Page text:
Once upon a time . . . in a big city in Englandland lived four friends, Jacqui, Jenni, Jimmi and Maximilian. They’d been friends since they’d first met, some ten years earlier, at Lowestoft University (formerly Suffolk Fish-boners’ Polytechnic). They weren’t happy in the big city. For one thing, they didn’t like the work they did, nor the people they worked for . . . or even the people they worked with. What they really wanted was to work for themselves and to live somewhere nice, perhaps in the country.
One Friday evening, the four friends were having a candle-lit dinner in Jimmi’s basement flat and, just before Jimmi opened another bottle of Lidl’s famed Afghan red wine (‘£2.99 for 3! This month only!’), Jenni piped up with, “Do you remember Primrose . . . was in college with us . . . real swot, got a 2/2?” The question got a mixed response, but undeterred Jenni went on, “Well, she runs some charity or something, down in Wales, catering for trans-sexual trawler men. I was thinking we might do something like that.” This information was greeted with a more interested response, and it was Maximilian who articulated the thoughts of the other two, “Sounds good, but . . . Wales!” “Yes”, answered Jenni, “It’s not that bad, honestly. Let me explain”. And she went on.
“You see, the way Primrose explained it to me there’s oodles of money being dished out in Wales to anybody who can come up with the right idea. What you have to do is find a ‘niche market’ that no one else has thought of. Once you’ve identified it, and set up your group, you apply for the grants.” “Like trans-sexual trawler men, you mean?” interjected Jimmi. “Exactly”, she replied, “We’d be working for ourselves; and it wouldn’t be like running a real business . . . y’know, capitalism and all that . . . ripping people off, taking money for nothing. We’d be helping people . . . wouldn’t we?” The others nodded thoughtfully.
“The other thing Primrose said was that Labour Party connections help. Well, Max is a member . . . and we’ve all helped out in some way or another over the years. I mean, we share the values, right?” Jimmi gave a half-hearted clenched fist salute before contributing, “Yeah, this could work. But how do we identify a niche market?” There was a silence for a moment before Jacqui – who up until then had been under the table doing something – patted her hair into place and made her contribution.“There must be a list somewhere of all the groups currently being funded, so we avoid these and think up something really imaginative that’s not on the list. Simples!” This met with general approval, and it was decided that Jenni should make a trip to Wales to learn more from Primrose, do a little networking, and get the lie of the land.
So off Jenni went to Wales. Rather than travel all the way to Pembrokeshire – where Primrose had her ‘Mission’ for sexually confused net yankers – they had decided to meet in Swansea. Primrose was waiting on the platform, excitedly waving her Andean recycled llama wool scarf as the train pulled in. They hugged and kissed effusively, attracting much attention. Then, as they gaily waltzed out of the station, they were confronted by the harsh realities of modern Wales . . . in the form of a foul-smelling beggar shouting, “Gis a tenner for a cuppa, you slag!” They both moved quickly away from her, and as they pulled away saw many others of the same type, drinking from bottles, fighting, urinating and generally making mayhem. They jumped into the nearest taxi and sped off to an agreeable little bistro down Mumbles.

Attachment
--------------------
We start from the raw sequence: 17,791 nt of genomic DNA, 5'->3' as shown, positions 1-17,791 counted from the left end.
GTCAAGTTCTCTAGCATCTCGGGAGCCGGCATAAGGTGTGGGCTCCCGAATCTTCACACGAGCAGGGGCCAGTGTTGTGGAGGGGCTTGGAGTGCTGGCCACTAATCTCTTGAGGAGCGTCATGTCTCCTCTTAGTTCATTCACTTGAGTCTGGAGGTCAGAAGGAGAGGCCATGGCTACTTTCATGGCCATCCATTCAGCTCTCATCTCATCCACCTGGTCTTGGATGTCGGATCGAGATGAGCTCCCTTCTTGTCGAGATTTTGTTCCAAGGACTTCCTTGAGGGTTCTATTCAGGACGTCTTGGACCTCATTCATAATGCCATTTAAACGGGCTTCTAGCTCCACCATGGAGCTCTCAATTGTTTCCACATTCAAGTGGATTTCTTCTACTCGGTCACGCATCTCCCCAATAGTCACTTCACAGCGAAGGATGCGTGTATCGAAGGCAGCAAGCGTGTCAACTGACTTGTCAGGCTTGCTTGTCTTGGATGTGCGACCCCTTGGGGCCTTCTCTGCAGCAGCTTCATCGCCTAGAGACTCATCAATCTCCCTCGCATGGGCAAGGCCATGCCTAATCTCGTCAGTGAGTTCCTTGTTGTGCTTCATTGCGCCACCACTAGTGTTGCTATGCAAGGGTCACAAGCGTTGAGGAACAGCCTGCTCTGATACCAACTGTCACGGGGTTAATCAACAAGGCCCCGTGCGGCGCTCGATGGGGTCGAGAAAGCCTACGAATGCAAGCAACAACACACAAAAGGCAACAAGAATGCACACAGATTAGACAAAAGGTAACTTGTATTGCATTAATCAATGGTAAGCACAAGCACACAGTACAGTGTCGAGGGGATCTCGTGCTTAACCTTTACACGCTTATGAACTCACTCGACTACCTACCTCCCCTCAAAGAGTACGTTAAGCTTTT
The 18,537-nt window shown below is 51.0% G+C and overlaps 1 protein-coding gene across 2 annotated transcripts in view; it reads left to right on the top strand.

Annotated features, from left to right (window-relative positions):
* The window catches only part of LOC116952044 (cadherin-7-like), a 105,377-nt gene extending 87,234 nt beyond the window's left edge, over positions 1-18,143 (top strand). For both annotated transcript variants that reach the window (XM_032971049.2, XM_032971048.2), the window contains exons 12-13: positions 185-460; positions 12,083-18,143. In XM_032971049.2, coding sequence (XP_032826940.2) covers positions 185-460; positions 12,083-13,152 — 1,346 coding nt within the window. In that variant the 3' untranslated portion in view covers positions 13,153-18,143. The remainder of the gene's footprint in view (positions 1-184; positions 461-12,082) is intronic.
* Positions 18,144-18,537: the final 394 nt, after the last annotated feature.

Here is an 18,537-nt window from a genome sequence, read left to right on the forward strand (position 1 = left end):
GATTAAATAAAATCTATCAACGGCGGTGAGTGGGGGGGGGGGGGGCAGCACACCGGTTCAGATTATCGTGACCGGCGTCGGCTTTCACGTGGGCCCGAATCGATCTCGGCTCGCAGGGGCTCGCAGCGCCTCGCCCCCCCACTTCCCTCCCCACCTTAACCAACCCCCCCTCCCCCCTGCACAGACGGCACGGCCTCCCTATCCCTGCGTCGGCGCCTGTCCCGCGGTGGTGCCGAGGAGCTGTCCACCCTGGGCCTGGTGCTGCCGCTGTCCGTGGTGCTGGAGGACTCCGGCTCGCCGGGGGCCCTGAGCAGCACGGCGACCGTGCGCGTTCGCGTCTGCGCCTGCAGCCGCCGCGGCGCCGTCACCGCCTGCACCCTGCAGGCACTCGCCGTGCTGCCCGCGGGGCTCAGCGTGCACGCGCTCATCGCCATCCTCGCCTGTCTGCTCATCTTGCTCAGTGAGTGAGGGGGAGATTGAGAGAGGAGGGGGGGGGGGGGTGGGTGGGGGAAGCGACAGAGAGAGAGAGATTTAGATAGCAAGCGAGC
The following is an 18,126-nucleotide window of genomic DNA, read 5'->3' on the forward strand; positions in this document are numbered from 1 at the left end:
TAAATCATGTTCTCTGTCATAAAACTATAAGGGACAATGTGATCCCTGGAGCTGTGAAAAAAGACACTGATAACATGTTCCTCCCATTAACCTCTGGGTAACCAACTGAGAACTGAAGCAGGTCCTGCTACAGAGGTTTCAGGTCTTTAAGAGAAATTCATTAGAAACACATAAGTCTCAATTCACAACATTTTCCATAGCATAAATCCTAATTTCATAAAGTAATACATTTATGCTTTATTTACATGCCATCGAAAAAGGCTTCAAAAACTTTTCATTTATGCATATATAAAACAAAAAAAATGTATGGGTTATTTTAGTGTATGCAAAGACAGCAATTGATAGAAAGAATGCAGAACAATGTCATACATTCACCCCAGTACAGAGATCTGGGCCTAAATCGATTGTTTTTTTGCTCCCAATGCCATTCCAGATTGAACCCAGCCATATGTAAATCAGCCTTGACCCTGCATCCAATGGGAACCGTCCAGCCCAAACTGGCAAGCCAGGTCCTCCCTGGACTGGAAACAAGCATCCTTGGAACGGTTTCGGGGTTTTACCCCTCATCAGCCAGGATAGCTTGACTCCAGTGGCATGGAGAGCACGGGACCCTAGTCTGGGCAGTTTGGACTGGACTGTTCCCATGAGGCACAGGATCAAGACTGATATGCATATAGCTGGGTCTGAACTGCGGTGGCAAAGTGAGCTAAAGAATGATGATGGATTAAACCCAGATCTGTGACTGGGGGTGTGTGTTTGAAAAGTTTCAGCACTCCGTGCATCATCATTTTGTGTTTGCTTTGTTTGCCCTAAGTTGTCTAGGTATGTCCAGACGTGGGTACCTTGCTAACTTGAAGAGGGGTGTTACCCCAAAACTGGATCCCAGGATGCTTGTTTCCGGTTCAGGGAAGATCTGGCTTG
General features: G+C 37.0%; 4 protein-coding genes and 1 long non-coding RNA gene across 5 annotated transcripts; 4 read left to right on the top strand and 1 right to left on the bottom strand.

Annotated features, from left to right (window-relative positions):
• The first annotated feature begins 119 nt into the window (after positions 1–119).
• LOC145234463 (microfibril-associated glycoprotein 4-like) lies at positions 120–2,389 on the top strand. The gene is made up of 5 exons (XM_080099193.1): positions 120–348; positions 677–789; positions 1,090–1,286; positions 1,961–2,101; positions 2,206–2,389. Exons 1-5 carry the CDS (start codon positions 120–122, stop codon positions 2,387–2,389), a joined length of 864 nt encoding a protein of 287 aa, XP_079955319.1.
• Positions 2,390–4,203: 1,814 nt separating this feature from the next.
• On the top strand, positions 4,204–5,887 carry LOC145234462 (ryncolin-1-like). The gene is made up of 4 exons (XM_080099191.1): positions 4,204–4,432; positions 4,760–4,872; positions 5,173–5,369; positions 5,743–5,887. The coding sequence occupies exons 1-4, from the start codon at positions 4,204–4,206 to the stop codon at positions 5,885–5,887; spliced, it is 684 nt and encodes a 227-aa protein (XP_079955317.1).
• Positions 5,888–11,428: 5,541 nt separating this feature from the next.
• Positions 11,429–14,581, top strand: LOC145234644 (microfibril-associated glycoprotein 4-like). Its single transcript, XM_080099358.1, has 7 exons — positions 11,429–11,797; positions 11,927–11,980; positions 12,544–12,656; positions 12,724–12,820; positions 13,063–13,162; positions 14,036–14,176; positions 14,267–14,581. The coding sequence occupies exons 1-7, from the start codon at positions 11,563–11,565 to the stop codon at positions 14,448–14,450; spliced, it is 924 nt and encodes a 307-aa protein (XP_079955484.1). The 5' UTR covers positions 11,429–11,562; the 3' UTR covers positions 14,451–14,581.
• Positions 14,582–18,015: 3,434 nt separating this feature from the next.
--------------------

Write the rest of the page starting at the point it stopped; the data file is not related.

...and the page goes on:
Once safely ensconced at a table overlooking the bay, and waiting for their Indian filter coffee to arrive, Jenni felt safe enough to ask, “What the hell was that all about up at the station?” Primrose grimaced before explaining. “Well, thing is . . . homelessness is something of a cottage industry in Swansea. The way it works, right . . . you argue that there’s many homeless people in the city, so you get funding . . . then – and this is the clever bit – you make Swansea attractive to homeless people from all over the place. Bingo! More homeless equals more funding; more funding attracts more homeless; which then results in more funding. It’s what we in the Third Sector call a virtuous circle.
“Now a few more things to remember. First, get to know your local Labour councillors and officials. Second, make sure you put ‘Cymru’ (it means ‘Wales’) in the name of your organisation. Third, employ somebody with a Welsh accent to answer the phone, maybe give the odd interview (otherwise certain people will try to undermine the good work we’re doing). Fourth, identify a disadvantaged group that didn’t even realise it was a group (let alone that it was disadvantaged), then start a campaign saying how this group is losing out. Fifth, finally, and most importantly! don’t ever succeed in solving the problem you’re being funded to deal with. Because if you do that, the funding stops and you join the ranks of the unemployed”.
The following Friday it was dinner again at Jimmi’s. Jenni explained what she’d learnt in Wales and the discussion was soon in full swing. All sorts of ideas were aired for the new group – someone wondered if gay and lesbian ramblers were catered for. Or could they get funding for bar staff to get breast implants. (Or was that sexist?) Jenni reminded the others that ‘Helping people back into employment’ was a very popular area for funding, but all possible angles seemed covered: black and ethnic minorities, battered wives, east Europeans, defrocked vicars, etc. There was even a group in Cardiff getting funding to help find employment for Vietnamese waiters with speech impediments – of whom there were two! (Possibly one, if the European-looking one is in fact – as many suspect – named Evans, and comes from Brecon.) It was then that Maximilian had his moment of inspiration. “Wait! I’ve just thought of a group not covered in all these lists we’ve been looking at. How about – wait for it! – holistic car mechanics? Instead of all those spanners and stuff, we train car mechanics to repair cars holistically. What about that?” The others looked nonplussed to begin with but their faces changed as they gave the idea more thought. Eventually it was enthusiastically agreed (even by Jacqui under the table). They would set up the Holistic Car Mechanics’ Co-operative Cymru and unveil it after meeting with the local Labour hierarchy in Cwmscwt, with whom they had made initial contact, Cwmscwt being where they had decided to set up base camp.